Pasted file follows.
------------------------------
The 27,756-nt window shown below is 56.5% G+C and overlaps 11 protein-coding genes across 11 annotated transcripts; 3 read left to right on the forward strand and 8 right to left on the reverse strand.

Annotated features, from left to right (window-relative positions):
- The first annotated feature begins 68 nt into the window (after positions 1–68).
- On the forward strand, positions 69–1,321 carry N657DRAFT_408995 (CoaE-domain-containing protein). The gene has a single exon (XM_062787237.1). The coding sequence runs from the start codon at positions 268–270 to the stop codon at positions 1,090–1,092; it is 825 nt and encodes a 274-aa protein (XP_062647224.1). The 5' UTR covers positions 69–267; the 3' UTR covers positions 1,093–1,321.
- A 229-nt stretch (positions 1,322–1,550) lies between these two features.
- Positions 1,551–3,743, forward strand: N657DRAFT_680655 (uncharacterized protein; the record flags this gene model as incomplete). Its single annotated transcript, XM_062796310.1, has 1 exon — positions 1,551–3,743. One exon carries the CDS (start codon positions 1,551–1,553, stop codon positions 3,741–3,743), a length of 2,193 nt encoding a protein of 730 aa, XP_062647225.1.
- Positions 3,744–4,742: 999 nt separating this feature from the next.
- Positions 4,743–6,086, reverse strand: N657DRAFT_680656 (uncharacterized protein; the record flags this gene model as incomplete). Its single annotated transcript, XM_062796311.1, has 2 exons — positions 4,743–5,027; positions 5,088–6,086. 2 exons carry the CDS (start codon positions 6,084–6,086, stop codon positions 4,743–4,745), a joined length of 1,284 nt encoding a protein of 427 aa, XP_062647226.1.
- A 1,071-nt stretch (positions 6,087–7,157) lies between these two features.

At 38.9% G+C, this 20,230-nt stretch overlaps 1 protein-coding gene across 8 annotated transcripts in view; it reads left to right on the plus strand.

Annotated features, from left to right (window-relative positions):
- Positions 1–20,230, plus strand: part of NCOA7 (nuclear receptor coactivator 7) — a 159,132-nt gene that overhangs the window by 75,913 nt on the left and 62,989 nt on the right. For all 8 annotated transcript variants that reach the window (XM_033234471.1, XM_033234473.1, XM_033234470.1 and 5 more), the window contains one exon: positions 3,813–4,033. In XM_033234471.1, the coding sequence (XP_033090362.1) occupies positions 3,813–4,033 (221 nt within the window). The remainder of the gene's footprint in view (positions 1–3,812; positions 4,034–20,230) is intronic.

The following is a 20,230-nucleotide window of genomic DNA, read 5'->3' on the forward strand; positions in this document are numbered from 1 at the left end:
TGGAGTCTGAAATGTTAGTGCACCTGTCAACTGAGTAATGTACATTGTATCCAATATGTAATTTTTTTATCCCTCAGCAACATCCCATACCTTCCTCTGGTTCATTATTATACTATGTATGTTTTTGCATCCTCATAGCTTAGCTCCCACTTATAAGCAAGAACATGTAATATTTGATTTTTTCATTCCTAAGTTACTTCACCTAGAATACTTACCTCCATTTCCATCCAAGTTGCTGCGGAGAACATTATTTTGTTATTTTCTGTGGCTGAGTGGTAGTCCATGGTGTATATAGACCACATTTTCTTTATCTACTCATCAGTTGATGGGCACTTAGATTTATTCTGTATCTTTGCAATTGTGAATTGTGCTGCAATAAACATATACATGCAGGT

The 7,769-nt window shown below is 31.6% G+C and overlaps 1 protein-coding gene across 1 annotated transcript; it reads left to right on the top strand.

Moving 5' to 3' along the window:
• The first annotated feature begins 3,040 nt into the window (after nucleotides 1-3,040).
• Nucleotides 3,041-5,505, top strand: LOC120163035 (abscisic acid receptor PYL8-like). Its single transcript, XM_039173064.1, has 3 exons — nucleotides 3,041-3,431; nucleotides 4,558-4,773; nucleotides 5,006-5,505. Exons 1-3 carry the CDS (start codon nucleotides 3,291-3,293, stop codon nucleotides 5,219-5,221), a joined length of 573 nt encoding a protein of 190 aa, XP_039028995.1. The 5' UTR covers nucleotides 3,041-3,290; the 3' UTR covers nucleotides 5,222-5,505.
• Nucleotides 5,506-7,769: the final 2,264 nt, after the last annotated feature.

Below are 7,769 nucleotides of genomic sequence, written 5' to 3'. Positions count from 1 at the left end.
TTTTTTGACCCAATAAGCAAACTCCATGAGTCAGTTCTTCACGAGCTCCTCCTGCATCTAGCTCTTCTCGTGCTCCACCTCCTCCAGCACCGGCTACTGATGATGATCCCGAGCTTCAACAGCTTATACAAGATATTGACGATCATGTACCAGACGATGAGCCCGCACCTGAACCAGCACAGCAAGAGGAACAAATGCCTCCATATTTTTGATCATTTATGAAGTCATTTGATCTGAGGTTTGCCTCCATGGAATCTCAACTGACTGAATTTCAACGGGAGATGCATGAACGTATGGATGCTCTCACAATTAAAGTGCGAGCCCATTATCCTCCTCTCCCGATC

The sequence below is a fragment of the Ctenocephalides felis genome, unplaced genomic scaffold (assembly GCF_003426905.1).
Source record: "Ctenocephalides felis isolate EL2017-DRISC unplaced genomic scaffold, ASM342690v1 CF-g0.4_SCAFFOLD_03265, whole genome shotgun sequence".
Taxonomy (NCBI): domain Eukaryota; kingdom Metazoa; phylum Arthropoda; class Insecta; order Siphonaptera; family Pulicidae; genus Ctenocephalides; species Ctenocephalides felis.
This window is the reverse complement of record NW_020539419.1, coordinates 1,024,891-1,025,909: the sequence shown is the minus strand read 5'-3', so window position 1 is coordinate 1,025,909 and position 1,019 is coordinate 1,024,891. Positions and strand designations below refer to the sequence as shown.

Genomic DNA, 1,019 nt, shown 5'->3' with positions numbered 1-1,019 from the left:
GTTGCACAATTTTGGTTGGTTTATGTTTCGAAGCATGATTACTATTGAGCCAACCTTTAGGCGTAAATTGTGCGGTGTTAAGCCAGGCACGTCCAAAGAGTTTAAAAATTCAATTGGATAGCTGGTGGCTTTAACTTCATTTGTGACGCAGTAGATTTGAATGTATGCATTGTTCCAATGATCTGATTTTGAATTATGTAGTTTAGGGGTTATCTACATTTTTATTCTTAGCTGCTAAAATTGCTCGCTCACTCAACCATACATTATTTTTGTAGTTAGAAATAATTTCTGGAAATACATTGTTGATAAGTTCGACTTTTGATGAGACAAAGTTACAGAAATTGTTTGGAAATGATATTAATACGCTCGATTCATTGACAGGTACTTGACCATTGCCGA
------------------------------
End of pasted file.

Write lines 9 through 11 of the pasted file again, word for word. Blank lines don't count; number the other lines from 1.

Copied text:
- A 1,071-nt stretch (positions 6,087–7,157) lies between these two features.

At 38.9% G+C, this 20,230-nt stretch overlaps 1 protein-coding gene across 8 annotated transcripts in view; it reads left to right on the plus strand.

Annotated features, from left to right (window-relative positions):